Carpinone’s castle was probably built during the Norman period. Since then and until the end of the XIII century, the fortress was expanded over and over again, equipping it with more fortification. It also became one of Tommaso da Celano’s strongholds. On the basis of a decree issued by Federico II of Svevia, the castle was destroyed in 1223 by Ruggiero da Pescolanciano. During the XIV century, the castle was rebuilt again by the Evoli’s but only during the XV century it returned to its former splendor thanks to Giacomo Caldora’s commitment.

The De Riso’s were the last family who bought the fief and they kept it until the abolition of feudalism (1806). In 1954, one of the last owners, a notary whose last name was Valente, restored the first and second floor of the castle, making them suitable for the new housing needs.

Nowdays, the fortress, with its three remaining towers, is still majestic.

It has a pentagonal shape and it is surrounded by five towers. Carpinone’s castle stands sheer on a mighty rock and represents one of the most evocative fortifications in the Molise’s castle landscape.

Inside – where there were the stables, the warehouses, the guards’ accomodations and the jails – we can also find the courtyard of the ground floor. The first floor consisted of reception rooms -made comfortable by Giacomo and Antonio Caldora in order to receive famous politicians of the time – and the family chapel. The bedrooms and the services were on the second floor.

Finally, according to the historian Faraglia (and his work “The story of the battle between Alfondo d’Aragona e Renato D’Angiò”), it is probable that someone hid the famous Caldora’s treasure in the castle. It consisted of a huge amount of coins but also very precious jewelry. By an historical point of view, the entire old quarter is interesting. It has a double order of wall fortifications built in different periods and ways.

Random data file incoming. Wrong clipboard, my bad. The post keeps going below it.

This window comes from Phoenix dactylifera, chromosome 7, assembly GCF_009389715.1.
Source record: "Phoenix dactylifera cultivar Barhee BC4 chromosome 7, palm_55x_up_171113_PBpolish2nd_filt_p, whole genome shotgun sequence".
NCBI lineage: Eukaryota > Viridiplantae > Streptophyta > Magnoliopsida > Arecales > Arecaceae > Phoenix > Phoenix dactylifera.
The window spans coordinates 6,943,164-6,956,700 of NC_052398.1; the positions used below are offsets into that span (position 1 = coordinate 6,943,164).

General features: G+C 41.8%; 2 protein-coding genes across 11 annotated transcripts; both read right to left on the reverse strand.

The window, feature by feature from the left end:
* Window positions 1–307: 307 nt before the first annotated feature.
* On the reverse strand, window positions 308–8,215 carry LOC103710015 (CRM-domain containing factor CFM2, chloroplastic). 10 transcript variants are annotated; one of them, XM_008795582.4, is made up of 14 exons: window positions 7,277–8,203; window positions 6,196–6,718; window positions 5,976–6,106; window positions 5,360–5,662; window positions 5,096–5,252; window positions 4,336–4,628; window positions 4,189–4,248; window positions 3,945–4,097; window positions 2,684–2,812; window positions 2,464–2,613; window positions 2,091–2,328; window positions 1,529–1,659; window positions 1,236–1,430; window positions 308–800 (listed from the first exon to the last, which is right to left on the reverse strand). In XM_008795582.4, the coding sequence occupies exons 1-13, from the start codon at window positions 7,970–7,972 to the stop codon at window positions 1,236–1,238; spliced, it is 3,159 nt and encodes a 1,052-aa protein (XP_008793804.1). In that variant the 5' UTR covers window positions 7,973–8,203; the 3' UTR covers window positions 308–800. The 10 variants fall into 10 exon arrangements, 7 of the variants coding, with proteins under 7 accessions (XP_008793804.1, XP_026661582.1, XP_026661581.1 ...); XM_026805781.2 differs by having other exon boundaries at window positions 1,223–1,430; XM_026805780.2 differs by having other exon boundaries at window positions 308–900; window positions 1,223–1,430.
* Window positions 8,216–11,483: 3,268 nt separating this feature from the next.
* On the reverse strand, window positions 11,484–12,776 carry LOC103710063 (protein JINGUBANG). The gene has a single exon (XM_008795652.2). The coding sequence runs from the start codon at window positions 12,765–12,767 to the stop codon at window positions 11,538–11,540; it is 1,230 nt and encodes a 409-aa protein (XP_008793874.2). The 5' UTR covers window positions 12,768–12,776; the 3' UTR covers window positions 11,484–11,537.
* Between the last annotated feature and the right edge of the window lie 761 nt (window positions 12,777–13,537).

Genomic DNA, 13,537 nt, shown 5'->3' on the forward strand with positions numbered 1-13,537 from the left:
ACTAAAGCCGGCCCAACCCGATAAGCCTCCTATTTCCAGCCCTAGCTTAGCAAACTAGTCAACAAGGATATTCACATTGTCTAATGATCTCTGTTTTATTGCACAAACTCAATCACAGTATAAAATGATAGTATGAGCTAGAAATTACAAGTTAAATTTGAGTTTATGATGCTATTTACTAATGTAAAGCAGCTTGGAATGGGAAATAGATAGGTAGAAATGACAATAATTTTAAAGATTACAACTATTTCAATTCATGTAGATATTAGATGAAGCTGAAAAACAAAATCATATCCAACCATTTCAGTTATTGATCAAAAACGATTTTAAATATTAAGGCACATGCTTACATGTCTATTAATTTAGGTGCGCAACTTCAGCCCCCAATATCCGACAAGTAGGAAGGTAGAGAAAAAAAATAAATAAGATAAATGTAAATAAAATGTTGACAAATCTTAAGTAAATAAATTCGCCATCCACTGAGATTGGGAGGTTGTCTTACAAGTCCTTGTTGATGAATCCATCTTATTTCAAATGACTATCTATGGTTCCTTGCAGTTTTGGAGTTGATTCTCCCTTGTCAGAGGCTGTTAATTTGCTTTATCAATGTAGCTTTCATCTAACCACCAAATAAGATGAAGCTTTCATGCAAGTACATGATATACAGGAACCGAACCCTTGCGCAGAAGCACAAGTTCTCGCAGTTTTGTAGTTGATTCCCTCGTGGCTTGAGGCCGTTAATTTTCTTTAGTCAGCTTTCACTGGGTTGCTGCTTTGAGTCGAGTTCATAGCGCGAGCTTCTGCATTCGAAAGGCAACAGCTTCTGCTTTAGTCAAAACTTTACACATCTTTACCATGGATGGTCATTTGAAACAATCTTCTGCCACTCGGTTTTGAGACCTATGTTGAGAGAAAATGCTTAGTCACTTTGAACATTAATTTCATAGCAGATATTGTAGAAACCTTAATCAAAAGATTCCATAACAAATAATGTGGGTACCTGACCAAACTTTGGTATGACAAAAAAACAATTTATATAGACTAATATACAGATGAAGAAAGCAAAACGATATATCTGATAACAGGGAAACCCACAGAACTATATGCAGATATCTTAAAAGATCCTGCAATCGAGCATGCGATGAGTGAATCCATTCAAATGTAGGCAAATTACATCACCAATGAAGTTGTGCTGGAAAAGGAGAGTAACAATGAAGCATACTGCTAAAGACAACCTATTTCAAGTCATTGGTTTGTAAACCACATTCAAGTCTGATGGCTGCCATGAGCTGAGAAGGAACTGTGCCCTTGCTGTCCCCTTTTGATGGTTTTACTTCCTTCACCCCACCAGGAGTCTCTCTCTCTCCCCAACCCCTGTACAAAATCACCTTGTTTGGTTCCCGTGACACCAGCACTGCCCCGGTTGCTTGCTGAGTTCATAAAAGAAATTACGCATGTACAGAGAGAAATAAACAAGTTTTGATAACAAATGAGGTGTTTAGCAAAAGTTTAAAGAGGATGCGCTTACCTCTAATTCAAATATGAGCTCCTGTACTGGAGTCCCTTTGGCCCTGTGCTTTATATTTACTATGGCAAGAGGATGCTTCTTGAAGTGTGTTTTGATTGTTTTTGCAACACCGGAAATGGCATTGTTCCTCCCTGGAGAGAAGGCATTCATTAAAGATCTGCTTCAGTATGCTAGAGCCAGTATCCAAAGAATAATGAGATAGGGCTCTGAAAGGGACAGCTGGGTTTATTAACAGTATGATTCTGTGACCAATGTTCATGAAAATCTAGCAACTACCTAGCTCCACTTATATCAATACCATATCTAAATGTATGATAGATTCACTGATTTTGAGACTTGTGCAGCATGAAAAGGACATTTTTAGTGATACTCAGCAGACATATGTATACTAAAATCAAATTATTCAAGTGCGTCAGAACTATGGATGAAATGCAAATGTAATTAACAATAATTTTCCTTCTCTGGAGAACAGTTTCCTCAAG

Both of them has a U-shaped perimeter because the north face of the rock is totally inaccessible. The first order embraces and protects the castle and few houses (an area called “the Citadel”). The second order develops further down, in the area bordering the expansion which dates back to the late nineteenth century. The village develops between the two orders of walls.

Situated in the upper part of the village, nearby the medieval castle, there is the church dedicated to St. Maria Assunta (restored for the first time in the 1795 and then in the 1962) which is characterized by a very simple architectural style.

It treasures some baroque furnishings and it is the house of the embalmed body of St. Rocco Celestino which is kept in a bronze urn and carried in procession every ten years.

The Church of St. Maria di Loreto is also an unmissable destination.

It was built in 1610 by Biagio Martella on the site of an homonymous ancient chapel (registered in an inventory of the 1356) after he dreamed about the location of a treasure.

It only has a nave (built in the 1617) where the main altar is located, surmounted by a sculpture of the Virgin and the effigy of the Martella’s.

The carved ceiling is turquoise while the walls are golden.

Even if the decorative furnishings is almost totally destroyed, the church treasures a wonderful silver crucifix realized (according to the seals) in Naples in the 1773.

In addition to that, to the West of the village, there is the Saints’ Mountain (Monte dei santi) with its characteristic round shape. It gained this name because inside there are buried a lot of Christians escaped from the Diocletian’s persecutions. They hid in the catacombs dug under the Mountain which were expanded with others channels.


foto: Mauro Pizzuti